McLaren have made impressive gains of late – to the point that Lando Norris was able to challenge Max Verstappen’s Red Bull for pole in the Austrian Grand Prix and then run at Mercedes pace in the race on his way to third place. In this week’s Tech Tuesday, Mark Hughes looks at how the team are extracting more pace from the MCL35M, with tehcnical illustrations from Giorgio Piola.
There’s reason to believe that the Red Bull Ring is particularly favourable to the very strong DRS stall characteristic of the McLaren’s rear wing (which has a relatively small main plane and big flap) on a circuit at which the DRS zones represent an untypically big proportion of the lap, helping the car to qualify well (DRS can be used in free air in qualifying).
But even disregarding that, the team seems to be on a productive development curve with the car, with new parts appearing regularly since France.
The first of this tranche of parts was the new rear wing endplate which made its first appearance at Paul Ricard. This is highly distinctive in that the slots in the lower part of the endplate are horizontal rather than the conventional vertical.
The endplate slots in this aerodynamically complex part of the car are there to optimise the airflow between the diffuser and rear wing. They are manipulating the air pressure to give the best overall compromise in the performance of the two downforce-producing components. How fast the air can be induced to exit the diffuser (sometimes referred to as the expansion rate) determines how much downforce the underbody produces.
But maximising that can have an adverse effect on the performance of the wing, starving the outboard ends of airflow as the flow on the wing’s underside is drawn towards the centre by the low pressure of the air exiting the diffuser below. The slots allow the two flows to merge more sympathetically, by drawing some of that air exiting the diffuser out wider.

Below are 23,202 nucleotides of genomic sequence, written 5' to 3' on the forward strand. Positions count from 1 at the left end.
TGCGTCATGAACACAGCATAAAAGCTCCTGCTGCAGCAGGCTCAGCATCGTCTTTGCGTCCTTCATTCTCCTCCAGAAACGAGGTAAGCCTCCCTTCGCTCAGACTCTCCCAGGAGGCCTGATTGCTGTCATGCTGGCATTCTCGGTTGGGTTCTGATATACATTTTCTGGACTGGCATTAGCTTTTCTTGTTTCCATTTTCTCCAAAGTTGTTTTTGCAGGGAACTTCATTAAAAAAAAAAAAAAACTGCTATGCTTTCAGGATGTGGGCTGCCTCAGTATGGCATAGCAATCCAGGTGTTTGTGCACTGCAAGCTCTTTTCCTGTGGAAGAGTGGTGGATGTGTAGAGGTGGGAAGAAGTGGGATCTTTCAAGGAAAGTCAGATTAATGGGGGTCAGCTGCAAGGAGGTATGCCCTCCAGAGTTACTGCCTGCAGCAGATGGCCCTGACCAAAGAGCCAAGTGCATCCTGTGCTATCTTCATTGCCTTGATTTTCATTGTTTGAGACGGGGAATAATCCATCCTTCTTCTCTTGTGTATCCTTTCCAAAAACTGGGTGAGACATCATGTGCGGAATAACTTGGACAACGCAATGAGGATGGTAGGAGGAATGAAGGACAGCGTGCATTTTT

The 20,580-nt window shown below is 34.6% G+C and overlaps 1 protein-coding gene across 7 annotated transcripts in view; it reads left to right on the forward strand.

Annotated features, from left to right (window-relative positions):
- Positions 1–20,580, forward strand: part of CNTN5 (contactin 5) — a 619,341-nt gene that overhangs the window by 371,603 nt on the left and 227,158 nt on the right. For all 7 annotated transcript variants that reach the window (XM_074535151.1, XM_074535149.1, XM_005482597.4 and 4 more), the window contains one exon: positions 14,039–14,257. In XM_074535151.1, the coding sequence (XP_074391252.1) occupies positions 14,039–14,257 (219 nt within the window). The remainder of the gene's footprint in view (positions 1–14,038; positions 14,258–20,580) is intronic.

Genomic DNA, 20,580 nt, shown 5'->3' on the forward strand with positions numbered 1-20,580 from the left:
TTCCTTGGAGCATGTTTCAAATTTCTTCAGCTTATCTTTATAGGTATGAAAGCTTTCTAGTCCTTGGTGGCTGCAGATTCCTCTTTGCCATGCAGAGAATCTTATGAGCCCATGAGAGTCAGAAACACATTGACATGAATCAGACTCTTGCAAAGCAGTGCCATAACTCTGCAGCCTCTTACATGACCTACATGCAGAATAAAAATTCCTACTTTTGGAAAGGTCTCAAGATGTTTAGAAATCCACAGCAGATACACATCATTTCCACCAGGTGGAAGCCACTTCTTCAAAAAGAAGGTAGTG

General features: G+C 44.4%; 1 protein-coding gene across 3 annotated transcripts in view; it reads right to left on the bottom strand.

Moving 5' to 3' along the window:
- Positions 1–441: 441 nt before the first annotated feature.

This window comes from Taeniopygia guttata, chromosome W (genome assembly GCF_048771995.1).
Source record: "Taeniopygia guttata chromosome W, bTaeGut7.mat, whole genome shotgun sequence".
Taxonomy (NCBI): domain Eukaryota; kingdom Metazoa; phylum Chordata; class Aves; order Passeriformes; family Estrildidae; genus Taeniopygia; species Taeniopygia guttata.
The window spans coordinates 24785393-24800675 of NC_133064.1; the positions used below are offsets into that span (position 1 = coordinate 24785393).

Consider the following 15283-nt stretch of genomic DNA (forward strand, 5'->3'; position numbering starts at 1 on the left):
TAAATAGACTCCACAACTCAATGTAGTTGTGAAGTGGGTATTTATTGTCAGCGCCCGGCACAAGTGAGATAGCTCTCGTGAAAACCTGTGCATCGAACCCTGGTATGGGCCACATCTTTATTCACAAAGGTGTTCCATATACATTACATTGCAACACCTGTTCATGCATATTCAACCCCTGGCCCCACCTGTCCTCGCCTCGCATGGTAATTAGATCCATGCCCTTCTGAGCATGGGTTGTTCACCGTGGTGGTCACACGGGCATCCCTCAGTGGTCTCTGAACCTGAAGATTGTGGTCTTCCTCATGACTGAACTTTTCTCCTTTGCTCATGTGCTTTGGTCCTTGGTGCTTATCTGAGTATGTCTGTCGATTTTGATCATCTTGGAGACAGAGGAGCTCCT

McLaren uniquely changing these slots from vertical to horizontal suggests it has been seeking a different characteristic across a range of ride heights and attitudes. It may be that this gives a better compromise through more of the running conditions the car sees. The McLaren’s relatively small main plane may have made the wing prone to difficulties when not in DRS mode.
The fact that it has this unique solution may also be connected to its uniquely-configured diffuser, whereby the strakes around the central 500mm form the walls of the central tunnel. In other cars the central tunnel is wider, preventing by regulation the strakes being as long, as they can only extend down as far as they do on the McLaren in the central 500mm. The flow generated by McLaren’s unique diffuser may well have led to the unique horizontal endplate slots.
That unique diffuser design may also be behind McLaren’s outer floor tweak, which appeared for the second Austria race, whereby the previous Z-floor proportions were softened and an impressive array of tiny guide vanes were added around the Z on the edge of the floor.
As discussed in previous Tech Tuesdays, the Z-shaped cut-out induces vortices which help pressure-seal the outer edges of the floor, allowing the main part of the floor to suck the car down harder. But creating that Z-shape by definition robs the floor of some downforce-producing surface area.
McLaren switched to the Z floor in Spain but have now reduced the extremity of the Z, giving it back some floor area. The array of vanes around the Z will be to boost the strength of the vortices around the less-enhanced Z.
McLaren – with a unique diffuser and unusually configured rear wing as hard points of the MCL35M’s basic design – are consequently going very much their own way on development and the car is proving highly responsive to it.
It’s going to be fascinating to see if there is more to come and whether the car’s Austria form can be sustained.